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Juliette Uy draws flak for berating radio reporter

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REP. Juliette Uy of Misamis Oriental’s 2nd District drew flak after she berated a radio reporter covering congressmen who came over to look into last year’s controversial shipments of garbage from South Korea to the province.

The congressmen, members of the House committee on good governance and public accountability, were here for a two-day inspection and public hearing.

Reporters said Rep. Uy first berated Magnum Radio reporter Menzie Montes on Thursday, shortly after the congresswoman stepped down from a vehicle to inspect the plant of VNS Verde Soko Philippines Inc. at the Phividec Industrial Estate in Tagoloan town.

Montes told the Gold Star Daily that she and other reporters were outside the Verde Soko plant, and she started taking photos of the congressmen who started arriving.

Montes said she smiled at Uy while she held her smartphone up to take a photo when the congresswoman, frowning, raised her voice.

“Unsa ka, ‘violet’? Espiya sa violet?” Montes quoted the congresswoman as asking her.

“Violet” is the favorite color of former Cagayan de Oro mayor and Padayon founding leader Vicente Emano. The color has long been associated with the local party, and members and supporters.

Montes said she replied: “Media ko, Cong (congresswoman).”

Hearing this, Montes said Uy responded: “Aw, lain raba ang media kay violet ug green.”

“Green” is associated with the National Unity Party (NUP), the political party of Uy, her husband Julio, a former vice governor now challenging the reelection bid of Gov. Yevgeny Vincente Emano.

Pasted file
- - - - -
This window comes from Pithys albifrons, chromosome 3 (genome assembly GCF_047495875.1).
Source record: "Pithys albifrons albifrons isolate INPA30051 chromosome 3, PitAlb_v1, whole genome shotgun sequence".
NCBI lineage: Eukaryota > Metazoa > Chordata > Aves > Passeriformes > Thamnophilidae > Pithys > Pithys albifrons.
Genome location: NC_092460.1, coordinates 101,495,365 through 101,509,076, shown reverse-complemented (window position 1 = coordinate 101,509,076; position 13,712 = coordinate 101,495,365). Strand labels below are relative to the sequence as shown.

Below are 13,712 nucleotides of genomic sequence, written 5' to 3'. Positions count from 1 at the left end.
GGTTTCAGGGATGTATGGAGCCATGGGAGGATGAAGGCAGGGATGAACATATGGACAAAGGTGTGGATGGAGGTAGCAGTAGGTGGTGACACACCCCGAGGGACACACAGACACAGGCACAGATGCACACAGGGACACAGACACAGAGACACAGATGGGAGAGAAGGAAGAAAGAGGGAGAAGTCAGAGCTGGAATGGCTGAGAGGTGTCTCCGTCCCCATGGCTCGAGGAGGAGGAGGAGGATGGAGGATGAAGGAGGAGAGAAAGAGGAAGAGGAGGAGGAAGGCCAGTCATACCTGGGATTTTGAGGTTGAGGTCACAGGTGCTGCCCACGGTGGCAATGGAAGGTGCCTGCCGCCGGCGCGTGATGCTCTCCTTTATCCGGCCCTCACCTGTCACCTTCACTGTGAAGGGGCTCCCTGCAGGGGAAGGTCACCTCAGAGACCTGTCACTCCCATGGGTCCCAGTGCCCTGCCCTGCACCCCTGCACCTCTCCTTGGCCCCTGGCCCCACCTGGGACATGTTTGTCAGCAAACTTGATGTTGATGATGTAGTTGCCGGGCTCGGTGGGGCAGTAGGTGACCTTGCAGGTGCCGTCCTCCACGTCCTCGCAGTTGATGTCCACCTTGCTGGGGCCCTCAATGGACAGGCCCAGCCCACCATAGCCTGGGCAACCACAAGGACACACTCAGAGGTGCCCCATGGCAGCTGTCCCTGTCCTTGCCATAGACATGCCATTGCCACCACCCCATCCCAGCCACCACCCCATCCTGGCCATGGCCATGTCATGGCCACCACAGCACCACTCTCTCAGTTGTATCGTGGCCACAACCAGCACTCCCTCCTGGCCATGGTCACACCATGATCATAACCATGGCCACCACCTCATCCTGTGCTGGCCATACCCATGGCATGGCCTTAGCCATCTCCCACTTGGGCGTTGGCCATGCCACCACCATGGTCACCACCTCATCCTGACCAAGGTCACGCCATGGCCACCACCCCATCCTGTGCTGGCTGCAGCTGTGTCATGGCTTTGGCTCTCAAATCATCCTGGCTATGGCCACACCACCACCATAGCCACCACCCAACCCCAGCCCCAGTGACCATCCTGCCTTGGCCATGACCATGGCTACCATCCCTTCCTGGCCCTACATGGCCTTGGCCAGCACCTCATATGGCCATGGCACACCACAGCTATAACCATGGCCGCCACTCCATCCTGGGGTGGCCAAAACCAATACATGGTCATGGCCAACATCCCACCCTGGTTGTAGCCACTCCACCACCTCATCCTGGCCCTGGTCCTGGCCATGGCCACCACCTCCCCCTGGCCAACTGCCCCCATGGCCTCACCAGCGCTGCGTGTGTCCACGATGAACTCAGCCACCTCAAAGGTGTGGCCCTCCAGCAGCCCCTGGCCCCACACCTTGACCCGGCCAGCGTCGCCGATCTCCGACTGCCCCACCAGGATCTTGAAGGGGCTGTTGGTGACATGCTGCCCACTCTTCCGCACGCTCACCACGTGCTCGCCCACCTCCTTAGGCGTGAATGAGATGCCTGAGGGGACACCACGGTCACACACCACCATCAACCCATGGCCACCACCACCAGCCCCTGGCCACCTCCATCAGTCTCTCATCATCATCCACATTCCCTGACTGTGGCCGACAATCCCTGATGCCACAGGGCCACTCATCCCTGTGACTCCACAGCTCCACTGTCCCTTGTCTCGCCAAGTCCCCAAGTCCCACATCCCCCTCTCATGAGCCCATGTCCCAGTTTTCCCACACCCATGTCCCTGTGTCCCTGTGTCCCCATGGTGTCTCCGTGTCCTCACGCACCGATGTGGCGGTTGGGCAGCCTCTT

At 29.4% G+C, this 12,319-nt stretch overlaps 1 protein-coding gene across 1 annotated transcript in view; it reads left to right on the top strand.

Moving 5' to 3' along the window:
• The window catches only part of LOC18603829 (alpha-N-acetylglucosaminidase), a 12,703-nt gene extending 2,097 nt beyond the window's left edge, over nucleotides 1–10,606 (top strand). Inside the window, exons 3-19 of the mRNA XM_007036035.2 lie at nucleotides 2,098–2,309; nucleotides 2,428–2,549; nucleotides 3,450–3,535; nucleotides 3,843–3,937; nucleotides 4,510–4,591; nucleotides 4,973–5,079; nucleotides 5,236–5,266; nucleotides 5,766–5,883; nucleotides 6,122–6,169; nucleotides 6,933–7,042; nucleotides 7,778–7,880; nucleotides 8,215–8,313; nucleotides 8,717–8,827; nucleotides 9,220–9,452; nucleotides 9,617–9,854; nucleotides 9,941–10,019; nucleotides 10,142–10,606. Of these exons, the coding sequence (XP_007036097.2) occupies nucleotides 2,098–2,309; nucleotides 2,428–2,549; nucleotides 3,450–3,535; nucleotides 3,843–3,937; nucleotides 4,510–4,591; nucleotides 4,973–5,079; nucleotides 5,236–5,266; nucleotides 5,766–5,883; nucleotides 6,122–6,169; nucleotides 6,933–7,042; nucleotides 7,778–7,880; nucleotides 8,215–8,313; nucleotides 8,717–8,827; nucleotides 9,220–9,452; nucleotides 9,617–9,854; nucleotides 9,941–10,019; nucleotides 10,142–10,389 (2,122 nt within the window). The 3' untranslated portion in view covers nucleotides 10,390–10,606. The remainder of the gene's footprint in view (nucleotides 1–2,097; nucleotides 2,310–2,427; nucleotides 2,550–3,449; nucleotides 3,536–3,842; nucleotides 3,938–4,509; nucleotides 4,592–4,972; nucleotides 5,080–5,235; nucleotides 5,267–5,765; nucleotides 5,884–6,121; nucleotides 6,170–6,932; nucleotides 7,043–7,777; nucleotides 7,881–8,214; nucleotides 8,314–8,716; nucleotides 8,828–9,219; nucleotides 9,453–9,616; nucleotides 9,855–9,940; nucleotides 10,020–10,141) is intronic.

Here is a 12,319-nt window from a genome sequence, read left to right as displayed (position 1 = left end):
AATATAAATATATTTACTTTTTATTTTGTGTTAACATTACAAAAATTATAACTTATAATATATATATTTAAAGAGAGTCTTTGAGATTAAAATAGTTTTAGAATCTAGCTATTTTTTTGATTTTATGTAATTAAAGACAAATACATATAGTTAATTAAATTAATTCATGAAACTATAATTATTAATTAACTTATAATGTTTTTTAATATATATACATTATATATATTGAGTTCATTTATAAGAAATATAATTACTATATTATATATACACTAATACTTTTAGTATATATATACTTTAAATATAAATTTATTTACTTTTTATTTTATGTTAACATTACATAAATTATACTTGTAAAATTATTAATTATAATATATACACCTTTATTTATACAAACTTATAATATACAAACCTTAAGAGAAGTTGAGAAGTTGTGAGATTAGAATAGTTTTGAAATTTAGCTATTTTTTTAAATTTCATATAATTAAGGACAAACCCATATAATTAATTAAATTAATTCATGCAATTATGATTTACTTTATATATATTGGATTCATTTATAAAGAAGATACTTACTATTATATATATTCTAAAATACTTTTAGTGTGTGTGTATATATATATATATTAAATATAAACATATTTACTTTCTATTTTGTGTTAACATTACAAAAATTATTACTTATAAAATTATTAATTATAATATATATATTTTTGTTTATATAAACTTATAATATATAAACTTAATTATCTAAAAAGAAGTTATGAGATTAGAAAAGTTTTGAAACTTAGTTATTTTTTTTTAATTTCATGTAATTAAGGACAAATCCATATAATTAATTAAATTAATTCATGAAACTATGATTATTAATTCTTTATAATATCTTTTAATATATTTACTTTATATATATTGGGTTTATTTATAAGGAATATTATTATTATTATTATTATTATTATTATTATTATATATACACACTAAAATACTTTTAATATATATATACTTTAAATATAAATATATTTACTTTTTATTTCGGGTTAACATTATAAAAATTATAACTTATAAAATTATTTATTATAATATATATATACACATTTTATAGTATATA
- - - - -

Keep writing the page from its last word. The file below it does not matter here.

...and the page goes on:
Montes said she told Uy that she had no “color” before she proceeded to the Verde Soko plant.

She said she avoided Uy but she saw the congresswoman glaring at her sharply inside while she was interviewing another official.

The reporter said she was offended and humiliated by Uy whom she said did not behave like a professional.

Adding insult to injury, Montes said, Uy’s supporters vilified her with their posts on Facebook, accusing her of being partisan.

“I was there to do a story about the trash from South Korea. I went there as a reporter. I am not partisan,” Montes told the Gold Star Daily.

Michael Tolang, a stringer for GMA 7, said he and other reporters felt bad about how the congresswoman treated Montes.

“She was there to cover a story, and report what took place. She didn’t deserve that,” said Tolang, adding that politicians should stop treating reporters like they are partisan.

Tolang said Montes was not the only one berated by Uy. “We were interviewing someone when I heard a loud voice behind me.”

He said when he looked behind, he saw the congresswoman confronting former broadcaster Rene Malferrari apparently because of one of his Facebook posts.

Jigger Jerusalem, a correspondent of the Philippine Daily Inquirer, said he would bring the matter to the attention of the Cagayan de Oro Press Club. He is currently the local press club’s corporate secretary.

Like other reporters who covered the story, he said he also felt bad that the congresswoman treated Montes that way. It was, he said, uncalled for.

COPC president Ritchie Salloman called Uy’s act “uncalled for” and “unprofessional.”

Salloman said politicians like Uy should not presume that all reporters engage in partisan politics.

“It was actually an act of harrassment and intimidation,” said Salloman, adding that it was wrong for the congresswoman to label reporters either “violet” or “green.”

He added: “It was very clear that Montes and other media colleagues were there to cover an event. Their presence there should be acknowledged rather than be met with insults.”

Pamela Orias, a Sunstar-Cagayan de Oro reporter, said politicians need to understand that the job of the report is to cover anything and anyone regardless of “political colors” and that their work is to make sure that “the news will come out as it is.”

Orias said a public figure who lashes out at any media personality doing his or her work “is irresponsible.”


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TREND MAKER. Mindanao Gold Star Daily was established in 1989 to set ablaze a new meaning & flame to the local newspaper business. Throughout the years it continued its focus and interest in the rural areas & pioneered the growth of countryside journalism.

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